IM Mohamed Tissir of Morocco also has four points after beating untitled Indian player Rajarishi Karthi. Egypt’s Woman Grandmaster Mona Khaled got stuck at four points with a loss to Armenian IM Vahe Baghdasaryan.
The eighth round also saw a number of encounters between UAE and Jordan national players. The UAE’s FM Nabil Saleh dropped his match against Woman Fide Master (WFM) Boshra Alshaeby, Woman International Master (WIM) Amna Nouman lost to FM Mohannad Farhan and Ali Abdulla lost to candidate Master Rakan Alattar. The UAE’s Bashaer Khalil, Ali Abdulaziz and Sultan Fareed struck back with wins over Jordan’s Raya Alnaimat, Aseel Odeh and Ahmad Saadah respectively.
Jamal Al Abdouli, the club’s Secretary-General, commended the new generation of youthful organisers and tournament officials, led by Tournament Director Yahya Mohammed Saleh and Deputy Dhief Arbiter and Media Committee Head Saeed Yousuf Shukri, for their efforts in maintaining the high-quality playing conditions.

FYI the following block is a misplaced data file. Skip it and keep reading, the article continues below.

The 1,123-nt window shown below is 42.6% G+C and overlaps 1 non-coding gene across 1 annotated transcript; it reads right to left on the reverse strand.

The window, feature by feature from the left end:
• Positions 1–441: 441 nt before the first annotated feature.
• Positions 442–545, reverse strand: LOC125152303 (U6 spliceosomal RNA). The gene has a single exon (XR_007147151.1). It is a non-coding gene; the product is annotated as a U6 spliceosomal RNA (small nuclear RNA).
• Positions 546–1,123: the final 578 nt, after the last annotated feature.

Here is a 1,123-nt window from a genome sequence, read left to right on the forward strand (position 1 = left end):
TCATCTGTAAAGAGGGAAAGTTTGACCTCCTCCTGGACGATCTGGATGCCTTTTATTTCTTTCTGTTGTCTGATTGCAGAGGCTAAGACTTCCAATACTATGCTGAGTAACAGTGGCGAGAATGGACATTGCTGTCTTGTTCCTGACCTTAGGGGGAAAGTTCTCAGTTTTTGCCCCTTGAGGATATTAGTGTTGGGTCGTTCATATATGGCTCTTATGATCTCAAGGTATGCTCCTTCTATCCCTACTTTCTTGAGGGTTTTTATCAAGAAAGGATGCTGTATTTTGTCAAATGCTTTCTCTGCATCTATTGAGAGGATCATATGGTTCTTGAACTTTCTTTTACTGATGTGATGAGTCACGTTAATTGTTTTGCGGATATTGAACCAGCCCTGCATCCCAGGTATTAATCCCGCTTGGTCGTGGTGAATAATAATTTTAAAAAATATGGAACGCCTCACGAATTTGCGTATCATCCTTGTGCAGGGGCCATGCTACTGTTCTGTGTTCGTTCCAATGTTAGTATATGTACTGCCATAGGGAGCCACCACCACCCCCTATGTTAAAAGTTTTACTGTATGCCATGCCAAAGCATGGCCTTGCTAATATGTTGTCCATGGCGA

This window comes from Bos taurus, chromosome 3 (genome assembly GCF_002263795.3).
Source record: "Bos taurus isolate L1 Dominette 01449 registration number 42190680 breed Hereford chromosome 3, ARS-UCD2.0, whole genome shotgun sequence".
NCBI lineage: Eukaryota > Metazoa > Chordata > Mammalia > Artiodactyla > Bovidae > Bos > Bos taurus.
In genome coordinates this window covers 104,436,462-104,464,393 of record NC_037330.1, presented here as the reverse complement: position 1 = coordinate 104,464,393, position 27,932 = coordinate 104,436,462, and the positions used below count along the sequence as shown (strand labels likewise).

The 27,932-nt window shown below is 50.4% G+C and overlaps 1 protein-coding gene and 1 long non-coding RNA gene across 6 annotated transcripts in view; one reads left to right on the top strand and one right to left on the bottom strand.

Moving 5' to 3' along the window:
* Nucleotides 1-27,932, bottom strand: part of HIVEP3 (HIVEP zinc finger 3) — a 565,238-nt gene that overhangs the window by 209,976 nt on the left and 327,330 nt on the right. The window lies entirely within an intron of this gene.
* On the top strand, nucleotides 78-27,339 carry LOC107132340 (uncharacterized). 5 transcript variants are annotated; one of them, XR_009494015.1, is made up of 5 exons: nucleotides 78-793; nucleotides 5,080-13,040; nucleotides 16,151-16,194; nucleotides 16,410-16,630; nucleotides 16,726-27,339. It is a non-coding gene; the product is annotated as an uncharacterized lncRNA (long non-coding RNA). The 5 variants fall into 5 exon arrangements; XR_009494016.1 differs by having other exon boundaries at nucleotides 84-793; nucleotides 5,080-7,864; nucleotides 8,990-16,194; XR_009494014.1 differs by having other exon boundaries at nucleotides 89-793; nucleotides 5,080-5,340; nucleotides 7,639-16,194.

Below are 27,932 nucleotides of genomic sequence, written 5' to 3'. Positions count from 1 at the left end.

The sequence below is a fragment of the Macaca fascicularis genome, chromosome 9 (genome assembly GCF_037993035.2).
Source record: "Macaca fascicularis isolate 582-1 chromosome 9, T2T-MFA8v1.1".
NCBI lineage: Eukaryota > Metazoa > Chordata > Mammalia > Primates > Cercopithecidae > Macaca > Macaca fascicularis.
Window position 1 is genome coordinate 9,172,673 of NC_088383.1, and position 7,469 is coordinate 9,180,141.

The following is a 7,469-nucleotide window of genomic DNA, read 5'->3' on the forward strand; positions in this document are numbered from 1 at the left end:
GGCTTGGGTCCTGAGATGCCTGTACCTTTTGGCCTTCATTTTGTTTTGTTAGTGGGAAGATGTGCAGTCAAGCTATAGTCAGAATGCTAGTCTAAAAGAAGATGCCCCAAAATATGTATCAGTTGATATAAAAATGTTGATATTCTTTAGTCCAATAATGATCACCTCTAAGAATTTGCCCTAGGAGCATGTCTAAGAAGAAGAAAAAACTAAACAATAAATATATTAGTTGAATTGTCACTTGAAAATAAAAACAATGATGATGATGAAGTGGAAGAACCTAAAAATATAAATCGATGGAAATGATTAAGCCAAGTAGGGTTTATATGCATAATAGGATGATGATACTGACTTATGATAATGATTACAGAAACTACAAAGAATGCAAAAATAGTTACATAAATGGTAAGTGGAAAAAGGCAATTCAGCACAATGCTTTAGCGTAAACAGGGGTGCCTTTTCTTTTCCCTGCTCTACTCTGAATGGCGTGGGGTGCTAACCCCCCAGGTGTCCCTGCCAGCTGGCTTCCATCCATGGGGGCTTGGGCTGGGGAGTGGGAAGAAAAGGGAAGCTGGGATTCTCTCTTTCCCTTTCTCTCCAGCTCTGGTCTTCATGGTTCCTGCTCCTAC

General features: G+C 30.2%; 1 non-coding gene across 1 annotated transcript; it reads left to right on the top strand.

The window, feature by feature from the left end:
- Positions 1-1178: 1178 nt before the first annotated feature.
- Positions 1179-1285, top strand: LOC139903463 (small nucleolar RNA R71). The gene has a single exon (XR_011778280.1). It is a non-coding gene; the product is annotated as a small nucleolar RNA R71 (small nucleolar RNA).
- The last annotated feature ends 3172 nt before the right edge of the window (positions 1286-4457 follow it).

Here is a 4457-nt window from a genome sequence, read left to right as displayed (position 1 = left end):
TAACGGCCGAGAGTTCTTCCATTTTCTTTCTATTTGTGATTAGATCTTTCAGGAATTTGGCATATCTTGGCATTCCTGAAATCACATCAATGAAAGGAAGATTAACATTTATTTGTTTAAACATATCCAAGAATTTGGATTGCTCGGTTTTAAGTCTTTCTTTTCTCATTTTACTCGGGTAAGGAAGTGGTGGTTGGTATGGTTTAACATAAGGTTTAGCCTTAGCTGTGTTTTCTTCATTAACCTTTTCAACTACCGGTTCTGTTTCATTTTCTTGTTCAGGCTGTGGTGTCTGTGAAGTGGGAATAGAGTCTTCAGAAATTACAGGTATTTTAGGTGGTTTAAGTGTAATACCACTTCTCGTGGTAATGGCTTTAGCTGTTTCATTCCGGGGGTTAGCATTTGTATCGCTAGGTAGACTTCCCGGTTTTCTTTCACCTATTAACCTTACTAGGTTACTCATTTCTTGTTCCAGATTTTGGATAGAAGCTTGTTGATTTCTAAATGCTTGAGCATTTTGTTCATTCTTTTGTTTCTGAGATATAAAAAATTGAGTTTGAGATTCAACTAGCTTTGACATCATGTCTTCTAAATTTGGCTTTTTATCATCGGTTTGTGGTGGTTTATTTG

He pointed out that the new faces who are taking the lead in the club’s major activities are part of a commitment to give Dubai’s talented players the opportunity to become future leaders of the club. He said Yahya, a Fide Master who has won many international age-group championships for the UAE such as Arab Youth Championship, and Yousuf, an international arbiter, have been heavily involved in other key events such as the World Blitz and Rapid Championships hosted by the club last year.
Al Abdouli also thanked the team of arbiters, led by International Arbiter (IA) Mahdi Abdul Rahim, for keeping the tournament under control, especially in light of a cheating attempt by one of the players in the sixth round. The other arbiters of the tournament are IA Sheikha Ali, IA Jamal Qasim, IA Sheikha Ali Rashid, IA Walid Abu Obeid and IA Marcelo Augusto.
The tournament offers a total cash prize of US$50,000, with the champion getting US$12,000 and custody of the Sheikh Rashid Bin Hamdan Bin Rashid Al Maktoum Cup. The rest of the top 15 scorers will also receive cash prizes, while special prizes will be awarded to the top Arab and lady players. The top three players from the Dubai Chess and Culture Club and the top three in the Under-2300 rating category will also receive cash prizes.